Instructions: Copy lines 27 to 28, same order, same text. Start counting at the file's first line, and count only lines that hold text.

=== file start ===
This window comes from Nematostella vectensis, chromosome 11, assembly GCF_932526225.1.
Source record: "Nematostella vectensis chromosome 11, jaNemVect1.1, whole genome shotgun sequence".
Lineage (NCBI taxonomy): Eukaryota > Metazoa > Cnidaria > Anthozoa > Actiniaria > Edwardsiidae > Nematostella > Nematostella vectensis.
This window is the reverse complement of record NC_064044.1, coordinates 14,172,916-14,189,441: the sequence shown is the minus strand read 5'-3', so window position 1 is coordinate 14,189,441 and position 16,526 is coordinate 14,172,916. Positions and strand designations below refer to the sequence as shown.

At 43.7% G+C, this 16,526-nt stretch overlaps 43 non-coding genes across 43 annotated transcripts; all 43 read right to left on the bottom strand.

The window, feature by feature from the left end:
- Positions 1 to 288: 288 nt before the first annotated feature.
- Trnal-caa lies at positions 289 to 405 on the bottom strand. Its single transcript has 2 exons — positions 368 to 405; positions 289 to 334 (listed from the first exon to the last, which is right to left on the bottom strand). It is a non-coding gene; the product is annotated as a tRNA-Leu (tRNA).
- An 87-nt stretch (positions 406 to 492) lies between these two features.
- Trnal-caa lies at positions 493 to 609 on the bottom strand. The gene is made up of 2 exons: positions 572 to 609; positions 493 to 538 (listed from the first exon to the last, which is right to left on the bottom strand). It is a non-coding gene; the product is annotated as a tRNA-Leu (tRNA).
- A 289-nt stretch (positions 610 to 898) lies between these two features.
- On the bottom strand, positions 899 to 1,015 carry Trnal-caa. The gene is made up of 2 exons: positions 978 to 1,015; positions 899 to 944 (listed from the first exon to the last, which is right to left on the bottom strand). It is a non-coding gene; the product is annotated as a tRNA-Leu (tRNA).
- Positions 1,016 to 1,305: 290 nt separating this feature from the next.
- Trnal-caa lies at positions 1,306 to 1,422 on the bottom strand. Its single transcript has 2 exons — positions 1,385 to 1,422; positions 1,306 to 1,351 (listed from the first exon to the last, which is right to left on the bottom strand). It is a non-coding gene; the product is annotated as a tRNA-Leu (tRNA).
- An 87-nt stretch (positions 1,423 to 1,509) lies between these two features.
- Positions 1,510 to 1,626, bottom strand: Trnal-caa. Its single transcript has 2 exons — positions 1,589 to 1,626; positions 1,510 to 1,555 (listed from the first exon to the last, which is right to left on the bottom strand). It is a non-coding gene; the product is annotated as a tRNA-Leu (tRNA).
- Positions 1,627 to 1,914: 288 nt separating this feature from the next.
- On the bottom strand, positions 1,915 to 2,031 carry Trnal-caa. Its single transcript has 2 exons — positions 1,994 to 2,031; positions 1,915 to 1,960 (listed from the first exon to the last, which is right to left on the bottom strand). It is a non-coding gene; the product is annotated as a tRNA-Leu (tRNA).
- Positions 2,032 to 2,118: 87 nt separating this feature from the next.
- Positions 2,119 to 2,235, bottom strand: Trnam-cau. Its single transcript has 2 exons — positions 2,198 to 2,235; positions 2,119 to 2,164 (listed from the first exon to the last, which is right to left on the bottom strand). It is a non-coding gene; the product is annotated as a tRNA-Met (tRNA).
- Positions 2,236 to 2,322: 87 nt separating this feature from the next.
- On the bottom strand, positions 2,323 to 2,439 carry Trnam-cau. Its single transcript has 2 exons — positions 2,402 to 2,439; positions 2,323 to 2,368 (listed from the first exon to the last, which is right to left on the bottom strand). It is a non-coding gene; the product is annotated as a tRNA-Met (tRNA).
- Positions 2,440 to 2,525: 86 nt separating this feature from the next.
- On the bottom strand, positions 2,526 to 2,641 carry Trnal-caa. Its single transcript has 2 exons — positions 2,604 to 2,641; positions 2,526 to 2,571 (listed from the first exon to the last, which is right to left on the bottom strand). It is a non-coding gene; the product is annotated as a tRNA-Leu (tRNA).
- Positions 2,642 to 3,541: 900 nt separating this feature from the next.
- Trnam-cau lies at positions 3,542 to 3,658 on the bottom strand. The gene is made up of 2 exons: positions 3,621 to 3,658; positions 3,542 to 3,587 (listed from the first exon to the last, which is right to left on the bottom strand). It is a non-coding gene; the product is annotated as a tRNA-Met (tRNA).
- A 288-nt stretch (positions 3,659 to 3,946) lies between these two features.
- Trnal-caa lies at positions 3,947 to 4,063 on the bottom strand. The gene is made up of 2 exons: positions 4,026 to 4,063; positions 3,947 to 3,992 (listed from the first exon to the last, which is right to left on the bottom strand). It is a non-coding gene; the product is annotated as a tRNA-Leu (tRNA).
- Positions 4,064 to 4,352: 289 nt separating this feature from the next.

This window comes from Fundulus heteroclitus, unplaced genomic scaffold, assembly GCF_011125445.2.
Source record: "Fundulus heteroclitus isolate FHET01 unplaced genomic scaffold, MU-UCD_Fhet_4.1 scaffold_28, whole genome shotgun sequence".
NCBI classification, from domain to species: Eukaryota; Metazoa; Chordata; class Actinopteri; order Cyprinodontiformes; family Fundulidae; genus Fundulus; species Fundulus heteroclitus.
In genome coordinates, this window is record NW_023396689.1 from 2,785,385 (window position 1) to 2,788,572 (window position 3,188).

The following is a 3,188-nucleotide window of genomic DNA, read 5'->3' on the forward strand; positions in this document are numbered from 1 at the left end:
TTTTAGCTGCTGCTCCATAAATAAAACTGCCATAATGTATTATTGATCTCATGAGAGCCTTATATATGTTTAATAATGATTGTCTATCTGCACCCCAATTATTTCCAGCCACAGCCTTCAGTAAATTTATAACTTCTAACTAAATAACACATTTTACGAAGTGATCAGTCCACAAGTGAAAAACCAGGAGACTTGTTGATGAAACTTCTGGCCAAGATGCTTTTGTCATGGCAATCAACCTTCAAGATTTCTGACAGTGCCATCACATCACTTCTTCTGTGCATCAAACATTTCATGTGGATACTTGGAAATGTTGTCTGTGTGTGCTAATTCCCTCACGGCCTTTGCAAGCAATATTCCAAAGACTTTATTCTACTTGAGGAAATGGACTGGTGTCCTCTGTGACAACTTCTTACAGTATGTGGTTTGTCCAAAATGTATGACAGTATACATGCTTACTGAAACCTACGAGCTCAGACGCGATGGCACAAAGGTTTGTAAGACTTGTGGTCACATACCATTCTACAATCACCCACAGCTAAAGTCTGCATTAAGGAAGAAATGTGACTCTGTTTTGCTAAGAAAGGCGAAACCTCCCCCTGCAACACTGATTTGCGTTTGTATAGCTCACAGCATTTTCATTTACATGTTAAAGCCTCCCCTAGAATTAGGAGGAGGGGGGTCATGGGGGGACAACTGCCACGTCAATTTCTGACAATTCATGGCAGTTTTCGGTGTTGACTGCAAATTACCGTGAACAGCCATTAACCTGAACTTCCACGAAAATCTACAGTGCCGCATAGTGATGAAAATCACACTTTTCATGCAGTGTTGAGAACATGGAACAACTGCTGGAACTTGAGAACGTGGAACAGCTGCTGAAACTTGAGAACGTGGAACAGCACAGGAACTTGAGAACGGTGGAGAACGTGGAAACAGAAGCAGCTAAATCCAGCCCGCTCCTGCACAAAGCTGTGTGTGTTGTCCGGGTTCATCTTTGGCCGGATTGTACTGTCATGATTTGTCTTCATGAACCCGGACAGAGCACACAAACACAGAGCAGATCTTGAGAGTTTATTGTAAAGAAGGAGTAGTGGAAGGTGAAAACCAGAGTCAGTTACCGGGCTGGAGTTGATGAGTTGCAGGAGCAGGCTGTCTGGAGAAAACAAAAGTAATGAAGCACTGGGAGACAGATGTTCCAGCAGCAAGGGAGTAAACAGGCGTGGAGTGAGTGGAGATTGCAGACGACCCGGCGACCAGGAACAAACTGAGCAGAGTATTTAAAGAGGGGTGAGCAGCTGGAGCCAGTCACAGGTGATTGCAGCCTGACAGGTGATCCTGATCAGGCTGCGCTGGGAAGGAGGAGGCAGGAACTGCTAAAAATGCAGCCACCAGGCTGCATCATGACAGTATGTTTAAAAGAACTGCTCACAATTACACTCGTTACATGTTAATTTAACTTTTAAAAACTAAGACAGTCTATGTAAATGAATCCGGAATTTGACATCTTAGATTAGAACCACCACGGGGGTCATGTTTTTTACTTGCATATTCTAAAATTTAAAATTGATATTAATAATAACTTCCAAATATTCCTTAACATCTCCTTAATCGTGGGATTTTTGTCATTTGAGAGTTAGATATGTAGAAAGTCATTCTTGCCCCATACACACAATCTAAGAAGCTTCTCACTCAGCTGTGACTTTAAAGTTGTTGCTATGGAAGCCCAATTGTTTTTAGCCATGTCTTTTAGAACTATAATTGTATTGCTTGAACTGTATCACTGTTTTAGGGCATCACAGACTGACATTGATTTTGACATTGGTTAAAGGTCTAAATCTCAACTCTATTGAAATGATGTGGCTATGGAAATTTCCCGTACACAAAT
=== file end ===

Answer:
- A 288-nt stretch (positions 3,659 to 3,946) lies between these two features.
- Trnal-caa lies at positions 3,947 to 4,063 on the bottom strand. The gene is made up of 2 exons: positions 4,026 to 4,063; positions 3,947 to 3,992 (listed from the first exon to the last, which is right to left on the bottom strand). It is a non-coding gene; the product is annotated as a tRNA-Leu (tRNA).